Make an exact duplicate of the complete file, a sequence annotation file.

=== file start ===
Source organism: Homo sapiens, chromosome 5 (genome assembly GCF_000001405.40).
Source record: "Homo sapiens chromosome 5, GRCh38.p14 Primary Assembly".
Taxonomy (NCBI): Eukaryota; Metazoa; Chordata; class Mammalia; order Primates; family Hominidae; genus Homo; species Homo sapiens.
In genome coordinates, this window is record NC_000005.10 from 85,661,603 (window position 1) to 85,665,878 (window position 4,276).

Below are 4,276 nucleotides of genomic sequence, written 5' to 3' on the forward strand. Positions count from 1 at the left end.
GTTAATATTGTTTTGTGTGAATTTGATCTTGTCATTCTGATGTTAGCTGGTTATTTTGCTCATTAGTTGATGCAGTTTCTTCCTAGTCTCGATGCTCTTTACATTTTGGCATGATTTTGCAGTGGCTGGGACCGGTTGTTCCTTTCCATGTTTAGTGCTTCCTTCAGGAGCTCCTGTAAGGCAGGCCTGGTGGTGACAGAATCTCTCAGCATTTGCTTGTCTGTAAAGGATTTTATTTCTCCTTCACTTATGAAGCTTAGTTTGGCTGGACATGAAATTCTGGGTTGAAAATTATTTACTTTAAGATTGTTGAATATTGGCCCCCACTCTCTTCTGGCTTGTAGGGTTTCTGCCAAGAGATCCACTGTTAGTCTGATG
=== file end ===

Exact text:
Source organism: Homo sapiens, chromosome 5 (genome assembly GCF_000001405.40).
Source record: "Homo sapiens chromosome 5, GRCh38.p14 Primary Assembly".
Taxonomy (NCBI): Eukaryota; Metazoa; Chordata; class Mammalia; order Primates; family Hominidae; genus Homo; species Homo sapiens.
In genome coordinates, this window is record NC_000005.10 from 85,661,603 (window position 1) to 85,665,878 (window position 4,276).

Below are 4,276 nucleotides of genomic sequence, written 5' to 3' on the forward strand. Positions count from 1 at the left end.
GTTAATATTGTTTTGTGTGAATTTGATCTTGTCATTCTGATGTTAGCTGGTTATTTTGCTCATTAGTTGATGCAGTTTCTTCCTAGTCTCGATGCTCTTTACATTTTGGCATGATTTTGCAGTGGCTGGGACCGGTTGTTCCTTTCCATGTTTAGTGCTTCCTTCAGGAGCTCCTGTAAGGCAGGCCTGGTGGTGACAGAATCTCTCAGCATTTGCTTGTCTGTAAAGGATTTTATTTCTCCTTCACTTATGAAGCTTAGTTTGGCTGGACATGAAATTCTGGGTTGAAAATTATTTACTTTAAGATTGTTGAATATTGGCCCCCACTCTCTTCTGGCTTGTAGGGTTTCTGCCAAGAGATCCACTGTTAGTCTGATG